View details for PubMedID 31044639

  • Can diffusion- and perfusion-weighted imaging alone accurately triage anterior circulation acute ischemic stroke patients to endovascular therapy? JOURNAL OF NEUROINTERVENTIONAL SURGERY Wolman, D. N., Iv, M., Wintermark, M., Zaharchuk, G., Marks, M. P., Do, H. M., Dodd, R. L., Albers, G. W., Lansberg, M. G., Heit, J. J. 2018; 10 (12): 1132-+
  • Can diffusion- and perfusion-weighted imaging alone accurately triage anterior circulation acute ischemic stroke patients to endovascular therapy? Journal of neurointerventional surgery Wolman, D. N., Iv, M. n., Wintermark, M. n., Zaharchuk, G. n., Marks, M. P., Do, H. M., Dodd, R. L., Albers, G. W., Lansberg, M. G., Heit, J. J. 2018


    Acute ischemic stroke (AIS) patients who benefit from endovascular treatment have a large vessel occlusion (LVO), small core infarction, and salvageable brain. We determined if diffusion-weighted imaging (DWI) and perfusion-weighted imaging (PWI) alone can correctly identify and localize anterior circulation LVO and accurately triage patients to endovascular thrombectomy (ET).This retrospective cohort study included patients undergoing MRI for the evaluation of AIS symptoms. DWI and PWI images alone were anonymized and scored for cerebral infarction, LVO presence and LVO location, DWI-PWI mismatch, and ET candidacy. Readers were blinded to clinical data. The primary outcome measure was accurate ET triage. Secondary outcomes were detection of LVO and LVO location.Two hundred and nineteen patients were included. Seventy-three patients (33%) underwent endovascular AIS treatment. Readers correctly and concordantly triaged 70 of 73 patients (96%) to ET (κ=0.938; P=0.855) and correctly excluded 143 of 146 patients (98%; P=0.942). DWI and PWI alone had a 95.9% sensitivity and a 98.4% specificity for accurate endovascular triage. LVO were accurately localized to the ICA/M1 segment in 65 of 68 patients (96%; κ=0.922; P=0.817) and the M2 segment in 18 of 20 patients (90%; κ=0.830; P=0.529).AIS patients with anterior circulation LVO are accurately identified using DWI and PWI alone, and LVO location may be correctly inferred from PWI. MRA omission may be considered to expedite AIS triage in hyperacute scenarios or may confidently supplant non-diagnostic or artifact-limited MRA.

    View details for PubMedID 29555872

  • Dual-Energy Computed Tomography Applications in Neurointervention. Journal of computer assisted tomography Wolman, D. N., Patel, B. P., Wintermark, M. n., Heit, J. J. 2018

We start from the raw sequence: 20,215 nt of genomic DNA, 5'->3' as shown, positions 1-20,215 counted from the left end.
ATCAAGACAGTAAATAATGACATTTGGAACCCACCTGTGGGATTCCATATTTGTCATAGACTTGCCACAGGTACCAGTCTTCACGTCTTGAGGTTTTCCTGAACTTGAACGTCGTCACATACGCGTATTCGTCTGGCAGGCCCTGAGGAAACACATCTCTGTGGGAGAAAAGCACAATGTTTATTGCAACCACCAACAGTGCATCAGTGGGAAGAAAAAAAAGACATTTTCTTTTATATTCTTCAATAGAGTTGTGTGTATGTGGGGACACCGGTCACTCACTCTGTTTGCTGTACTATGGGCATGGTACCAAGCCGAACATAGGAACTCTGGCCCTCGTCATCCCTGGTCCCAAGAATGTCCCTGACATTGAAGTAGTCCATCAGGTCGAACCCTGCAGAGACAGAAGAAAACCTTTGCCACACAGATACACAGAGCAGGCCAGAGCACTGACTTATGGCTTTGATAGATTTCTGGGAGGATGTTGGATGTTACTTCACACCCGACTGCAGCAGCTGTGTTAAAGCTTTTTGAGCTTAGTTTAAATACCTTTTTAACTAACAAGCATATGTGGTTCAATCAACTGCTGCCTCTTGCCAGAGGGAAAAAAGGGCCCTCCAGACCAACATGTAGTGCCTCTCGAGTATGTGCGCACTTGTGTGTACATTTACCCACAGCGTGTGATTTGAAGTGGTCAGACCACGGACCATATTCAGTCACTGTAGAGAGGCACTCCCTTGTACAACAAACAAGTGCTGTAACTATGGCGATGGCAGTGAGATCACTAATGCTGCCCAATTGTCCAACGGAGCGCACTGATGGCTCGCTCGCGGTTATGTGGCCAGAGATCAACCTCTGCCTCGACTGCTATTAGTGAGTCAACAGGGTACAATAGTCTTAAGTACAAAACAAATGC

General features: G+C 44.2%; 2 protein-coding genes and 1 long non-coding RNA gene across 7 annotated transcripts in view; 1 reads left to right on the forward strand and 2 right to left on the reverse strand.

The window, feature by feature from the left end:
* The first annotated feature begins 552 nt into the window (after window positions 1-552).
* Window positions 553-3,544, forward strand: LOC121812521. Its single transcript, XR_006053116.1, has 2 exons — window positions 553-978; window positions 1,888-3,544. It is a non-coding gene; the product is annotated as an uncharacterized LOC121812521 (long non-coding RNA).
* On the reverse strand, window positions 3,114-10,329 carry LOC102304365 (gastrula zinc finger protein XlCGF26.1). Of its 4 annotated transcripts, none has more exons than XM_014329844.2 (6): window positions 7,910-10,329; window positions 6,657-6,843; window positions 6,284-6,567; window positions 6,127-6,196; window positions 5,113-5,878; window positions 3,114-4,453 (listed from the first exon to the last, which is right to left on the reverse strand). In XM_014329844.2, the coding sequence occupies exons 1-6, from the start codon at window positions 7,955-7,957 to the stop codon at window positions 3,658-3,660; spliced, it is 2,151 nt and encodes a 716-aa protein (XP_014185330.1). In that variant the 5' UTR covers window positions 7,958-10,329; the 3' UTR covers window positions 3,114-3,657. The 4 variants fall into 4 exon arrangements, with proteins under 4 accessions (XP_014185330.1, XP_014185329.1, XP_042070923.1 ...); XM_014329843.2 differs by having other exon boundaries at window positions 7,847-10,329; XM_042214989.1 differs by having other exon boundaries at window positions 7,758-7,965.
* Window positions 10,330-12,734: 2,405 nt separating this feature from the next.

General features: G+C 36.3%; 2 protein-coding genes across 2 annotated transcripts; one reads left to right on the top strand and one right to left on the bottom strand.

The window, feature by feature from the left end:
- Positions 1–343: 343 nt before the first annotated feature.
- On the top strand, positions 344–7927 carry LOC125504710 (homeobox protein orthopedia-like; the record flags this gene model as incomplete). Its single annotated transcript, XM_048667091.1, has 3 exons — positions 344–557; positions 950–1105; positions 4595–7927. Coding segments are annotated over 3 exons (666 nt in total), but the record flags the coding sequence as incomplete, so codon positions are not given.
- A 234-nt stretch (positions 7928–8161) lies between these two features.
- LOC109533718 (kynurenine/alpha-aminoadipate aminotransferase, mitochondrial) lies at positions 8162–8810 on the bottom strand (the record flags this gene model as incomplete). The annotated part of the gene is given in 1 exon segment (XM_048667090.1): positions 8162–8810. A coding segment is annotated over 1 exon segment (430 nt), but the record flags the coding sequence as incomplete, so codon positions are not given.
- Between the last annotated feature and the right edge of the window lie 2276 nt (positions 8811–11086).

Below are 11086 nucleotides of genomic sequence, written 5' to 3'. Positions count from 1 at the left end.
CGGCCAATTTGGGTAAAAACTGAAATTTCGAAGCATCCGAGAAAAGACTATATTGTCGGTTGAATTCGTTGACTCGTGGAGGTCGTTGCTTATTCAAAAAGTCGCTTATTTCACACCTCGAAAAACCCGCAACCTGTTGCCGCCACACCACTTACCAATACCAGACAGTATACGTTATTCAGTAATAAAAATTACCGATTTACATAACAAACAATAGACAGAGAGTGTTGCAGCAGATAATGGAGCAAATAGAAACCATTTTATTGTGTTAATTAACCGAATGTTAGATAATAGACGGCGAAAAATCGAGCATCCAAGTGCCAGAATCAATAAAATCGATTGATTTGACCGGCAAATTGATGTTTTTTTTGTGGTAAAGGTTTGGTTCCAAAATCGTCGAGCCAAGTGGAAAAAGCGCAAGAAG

Dual-energy computed tomography (CT) combines the high spatial resolution of standard CT with the ability to improve contrast resolution, reduce artifact, and separate materials of different atomic weights and energy-based attenuation through postprocessing. We review the underlying physical principles and applications of dual-energy CT within the context of patients undergoing preprocedural and postprocedural evaluation for neurointerventional therapies. The broad imaging categories of cerebral ischemia and hemorrhage, head and neck angiography, and the spine are reviewed.

    View details for PubMedID 30052616

  • Recent advances in vertebral augmentation for the treatment of vertebral body compression fractures Curr Phys Med Rehabil Rep Wolman, D. N., Heit, J. J. 2017; 5 (4): 161-174
  • A large fraction of neocortical myelin ensheathes axons of local inhibitory neurons. eLife Micheva, K. D., Wolman, D., Mensh, B. D., Pax, E., Buchanan, J., Smith, S. J., Bock, D. D. 2016; 5


    Myelin is best known for its role in increasing the conduction velocity and metabolic efficiency of long-range excitatory axons. Accordingly, the myelin observed in neocortical gray matter is thought to mostly ensheath excitatory axons connecting to subcortical regions and distant cortical areas. Using independent analyses of light and electron microscopy data from mouse neocortex, we show that a surprisingly large fraction of cortical myelin (half the myelin in layer 2/3 and a quarter in layer 4) ensheathes axons of inhibitory neurons, specifically of parvalbumin-positive basket cells. This myelin differs significantly from that of excitatory axons in distribution and protein composition. Myelin on inhibitory axons is unlikely to meaningfully hasten the arrival of spikes at their pre-synaptic terminals, due to the patchy distribution and short path-lengths observed. Our results thus highlight the need for exploring alternative roles for myelin in neocortical circuits.

    View details for DOI 10.7554/eLife.15784

    View details for PubMedID 27383052

    View details for PubMedCentralID PMC4972537